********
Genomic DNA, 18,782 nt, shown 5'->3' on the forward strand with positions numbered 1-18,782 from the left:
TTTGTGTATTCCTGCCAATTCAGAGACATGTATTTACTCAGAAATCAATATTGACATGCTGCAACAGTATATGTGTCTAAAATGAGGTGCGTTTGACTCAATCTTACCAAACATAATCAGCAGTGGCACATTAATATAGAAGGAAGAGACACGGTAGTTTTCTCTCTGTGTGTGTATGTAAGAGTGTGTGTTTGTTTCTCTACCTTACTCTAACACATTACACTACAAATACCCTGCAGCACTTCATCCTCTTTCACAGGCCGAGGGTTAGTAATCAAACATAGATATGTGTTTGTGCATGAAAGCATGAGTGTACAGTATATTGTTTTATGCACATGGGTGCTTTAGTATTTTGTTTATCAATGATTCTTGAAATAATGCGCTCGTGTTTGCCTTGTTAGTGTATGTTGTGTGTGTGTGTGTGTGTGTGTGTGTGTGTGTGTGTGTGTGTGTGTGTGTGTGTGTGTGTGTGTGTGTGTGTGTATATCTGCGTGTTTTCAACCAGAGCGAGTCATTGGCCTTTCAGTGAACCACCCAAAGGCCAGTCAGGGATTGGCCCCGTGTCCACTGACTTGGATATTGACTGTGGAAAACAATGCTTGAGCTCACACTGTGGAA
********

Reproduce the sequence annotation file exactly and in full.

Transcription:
Genomic DNA, 18,782 nt, shown 5'->3' on the forward strand with positions numbered 1-18,782 from the left:
TTTGTGTATTCCTGCCAATTCAGAGACATGTATTTACTCAGAAATCAATATTGACATGCTGCAACAGTATATGTGTCTAAAATGAGGTGCGTTTGACTCAATCTTACCAAACATAATCAGCAGTGGCACATTAATATAGAAGGAAGAGACACGGTAGTTTTCTCTCTGTGTGTGTATGTAAGAGTGTGTGTTTGTTTCTCTACCTTACTCTAACACATTACACTACAAATACCCTGCAGCACTTCATCCTCTTTCACAGGCCGAGGGTTAGTAATCAAACATAGATATGTGTTTGTGCATGAAAGCATGAGTGTACAGTATATTGTTTTATGCACATGGGTGCTTTAGTATTTTGTTTATCAATGATTCTTGAAATAATGCGCTCGTGTTTGCCTTGTTAGTGTATGTTGTGTGTGTGTGTGTGTGTGTGTGTGTGTGTGTGTGTGTGTGTGTGTGTGTGTGTGTGTGTGTGTGTGTGTGTGTATATCTGCGTGTTTTCAACCAGAGCGAGTCATTGGCCTTTCAGTGAACCACCCAAAGGCCAGTCAGGGATTGGCCCCGTGTCCACTGACTTGGATATTGACTGTGGAAAACAATGCTTGAGCTCACACTGTGGAA